February 6, 2009

Spring Marriage Supplement

‘Leave room for the Holy Spirit’ in daily life

By Fr. Robert Hausladen (Special to The Criterion)

“Be sure to leave room for the Holy Spirit,” a familiar dictum growing up, those words of wisdom still inspire me today.

I have to stop and ask myself, “How am I leaving room for the Holy Spirit?”

I am especially mindful as I realize that the Holy Spirit is Christ’s gift, his legacy, and the extent to which there is no room for the Spirit in my life, there also is no room for Christ.

In reflection and prayer, I have become aware of three particular ways that we are called to “leave room”—in our day, in our minds and in our hearts.

In our day

The first way seems so simple, so fundamental, and indeed it is. And yet, so often we struggle with what is most basic to our relationship with God.

We need time for God. We need to leave room, space in our day, for prayer. We need time—time to quiet ourselves, time to reflect and refocus, time to speak and time to listen.

Yes, it is hard to carve out space in our days, especially as so many things seem so pressing. Yet, we must never forget the Holy Spirit is a spirit of prayer.

In our minds

The Holy Spirit is also a spirit of wisdom. We read the following in the Gospel of John: “Jesus said to his disciples, ‘I have much more to tell you, but you cannot bear it now. But when he comes, the spirit of truth, he will guide you to all truth’ ” (Jn 16:12-13a).

This promise is fulfilled in and through the Church as celebrated at Pentecost. Thus, in order to be open to the Holy Spirit, we must also be receptive to the truth as it is relayed in Church teachings.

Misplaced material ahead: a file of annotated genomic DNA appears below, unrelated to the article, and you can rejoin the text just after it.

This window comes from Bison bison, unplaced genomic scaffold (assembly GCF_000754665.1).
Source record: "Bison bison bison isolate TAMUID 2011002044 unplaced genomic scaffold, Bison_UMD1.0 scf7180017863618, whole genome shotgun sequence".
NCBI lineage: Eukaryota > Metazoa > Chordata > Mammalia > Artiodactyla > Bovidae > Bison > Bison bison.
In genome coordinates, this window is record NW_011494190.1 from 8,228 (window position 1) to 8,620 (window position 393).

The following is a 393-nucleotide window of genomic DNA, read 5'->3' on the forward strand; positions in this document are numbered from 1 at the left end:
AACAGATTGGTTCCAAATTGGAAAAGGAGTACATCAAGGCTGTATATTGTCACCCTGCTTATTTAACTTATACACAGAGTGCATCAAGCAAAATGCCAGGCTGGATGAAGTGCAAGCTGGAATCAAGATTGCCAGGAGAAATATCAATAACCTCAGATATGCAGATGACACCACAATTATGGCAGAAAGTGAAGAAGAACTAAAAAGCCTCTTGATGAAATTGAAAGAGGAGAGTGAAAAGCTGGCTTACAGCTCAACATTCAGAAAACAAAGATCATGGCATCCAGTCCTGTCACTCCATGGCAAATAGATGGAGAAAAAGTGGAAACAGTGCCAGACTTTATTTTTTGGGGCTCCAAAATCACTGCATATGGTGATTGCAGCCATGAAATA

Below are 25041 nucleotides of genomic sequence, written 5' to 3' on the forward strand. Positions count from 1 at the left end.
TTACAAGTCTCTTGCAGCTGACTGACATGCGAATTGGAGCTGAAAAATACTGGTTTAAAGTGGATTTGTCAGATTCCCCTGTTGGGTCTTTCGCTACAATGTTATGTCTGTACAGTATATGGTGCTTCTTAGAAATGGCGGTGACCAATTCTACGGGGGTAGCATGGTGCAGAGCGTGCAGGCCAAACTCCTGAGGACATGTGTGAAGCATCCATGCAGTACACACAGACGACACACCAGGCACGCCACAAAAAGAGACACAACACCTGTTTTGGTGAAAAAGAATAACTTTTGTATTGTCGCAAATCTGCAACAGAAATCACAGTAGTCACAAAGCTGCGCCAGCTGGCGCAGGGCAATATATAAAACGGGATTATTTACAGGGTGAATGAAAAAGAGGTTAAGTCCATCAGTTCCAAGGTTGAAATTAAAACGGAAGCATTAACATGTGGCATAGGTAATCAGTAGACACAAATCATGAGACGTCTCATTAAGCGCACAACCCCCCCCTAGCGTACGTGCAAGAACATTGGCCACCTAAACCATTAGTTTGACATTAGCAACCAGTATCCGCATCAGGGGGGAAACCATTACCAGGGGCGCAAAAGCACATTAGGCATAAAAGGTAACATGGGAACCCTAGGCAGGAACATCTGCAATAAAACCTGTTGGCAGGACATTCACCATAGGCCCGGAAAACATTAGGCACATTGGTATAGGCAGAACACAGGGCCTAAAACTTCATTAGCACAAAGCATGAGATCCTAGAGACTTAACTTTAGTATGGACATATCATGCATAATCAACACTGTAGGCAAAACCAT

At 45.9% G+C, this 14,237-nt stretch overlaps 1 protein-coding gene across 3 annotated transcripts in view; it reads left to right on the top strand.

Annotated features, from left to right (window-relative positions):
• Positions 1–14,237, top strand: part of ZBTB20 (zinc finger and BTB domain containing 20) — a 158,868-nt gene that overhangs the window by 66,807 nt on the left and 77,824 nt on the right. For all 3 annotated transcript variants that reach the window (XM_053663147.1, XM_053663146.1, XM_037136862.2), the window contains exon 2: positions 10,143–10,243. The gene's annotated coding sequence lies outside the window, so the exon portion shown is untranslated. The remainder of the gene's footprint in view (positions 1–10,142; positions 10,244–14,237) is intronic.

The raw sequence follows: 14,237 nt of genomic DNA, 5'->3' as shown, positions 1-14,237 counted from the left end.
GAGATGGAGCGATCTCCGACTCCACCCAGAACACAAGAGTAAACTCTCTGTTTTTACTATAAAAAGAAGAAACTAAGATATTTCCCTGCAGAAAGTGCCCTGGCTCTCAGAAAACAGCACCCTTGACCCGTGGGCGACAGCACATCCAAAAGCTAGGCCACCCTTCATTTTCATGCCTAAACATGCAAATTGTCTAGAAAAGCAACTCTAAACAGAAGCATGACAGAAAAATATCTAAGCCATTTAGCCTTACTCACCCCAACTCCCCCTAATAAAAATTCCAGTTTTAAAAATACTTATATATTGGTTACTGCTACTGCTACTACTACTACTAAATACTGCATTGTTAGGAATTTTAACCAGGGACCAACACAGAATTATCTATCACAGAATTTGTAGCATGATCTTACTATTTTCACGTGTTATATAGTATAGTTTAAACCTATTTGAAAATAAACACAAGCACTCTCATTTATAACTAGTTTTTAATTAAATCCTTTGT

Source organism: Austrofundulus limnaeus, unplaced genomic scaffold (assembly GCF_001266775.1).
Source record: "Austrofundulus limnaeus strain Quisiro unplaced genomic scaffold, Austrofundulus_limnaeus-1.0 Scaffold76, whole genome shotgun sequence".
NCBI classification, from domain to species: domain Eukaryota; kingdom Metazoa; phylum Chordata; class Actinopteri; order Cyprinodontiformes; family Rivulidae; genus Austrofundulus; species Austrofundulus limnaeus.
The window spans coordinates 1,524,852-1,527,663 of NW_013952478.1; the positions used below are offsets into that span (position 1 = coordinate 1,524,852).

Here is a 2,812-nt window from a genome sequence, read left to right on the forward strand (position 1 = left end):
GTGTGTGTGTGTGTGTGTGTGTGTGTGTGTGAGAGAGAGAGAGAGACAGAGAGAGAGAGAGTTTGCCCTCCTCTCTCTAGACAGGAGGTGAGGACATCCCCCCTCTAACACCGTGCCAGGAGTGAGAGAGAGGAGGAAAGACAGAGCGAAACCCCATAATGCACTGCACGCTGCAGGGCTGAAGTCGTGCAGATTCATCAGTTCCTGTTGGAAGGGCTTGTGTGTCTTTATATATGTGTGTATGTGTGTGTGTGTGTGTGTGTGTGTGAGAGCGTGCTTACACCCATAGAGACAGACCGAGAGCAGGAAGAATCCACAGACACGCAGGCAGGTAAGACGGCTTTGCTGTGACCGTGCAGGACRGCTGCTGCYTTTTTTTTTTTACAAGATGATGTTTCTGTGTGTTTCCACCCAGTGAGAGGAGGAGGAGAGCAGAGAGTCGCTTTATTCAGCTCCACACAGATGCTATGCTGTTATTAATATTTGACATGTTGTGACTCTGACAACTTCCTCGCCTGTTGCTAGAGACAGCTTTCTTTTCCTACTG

Openness to the Spirit through Church teachings does not, however, simply mean categorically accepting whatever the Church seems to espouse. To do so would be a disservice to ourselves, to the Church and to the Holy Spirit.

While the fullness of the Spirit, along with its wisdom and truth, resides in the Church, that same Spirit resides in each of us through the gift of baptism and the sacraments.

We do honor to the Spirit in ourselves and in the Church only by engaging the Church in her teachings as we allow them to instruct and guide us. We must first clearly know what the Church teaches. Often, this requires questioning and sometimes even challenging Church teachings.

A wonderful example of people engaging the Church in her teachings is chronicled in Chapter 15 of the Acts of the Apostles. The people of Antioch, Syria and Cilicia had received contradictory messages from Paul and more recent visitors claiming to represent the Church.

It is because the people questioned and challenged the Church in her teachings that the Apostles and elders came together to discern and clarify the truth. Thus, the people and the Church were enabled to grow as the wisdom and truth of the Holy Spirit was further revealed “in agreement with the whole church” (Acts 15:22).

We must leave room for the Holy Spirit by learning Church teachings, even when it means questioning and challenging them. To blindly accept or dismiss the wisdom of the Church is to close oneself off to the Holy Spirit—for the Holy Spirit is a spirit of truth.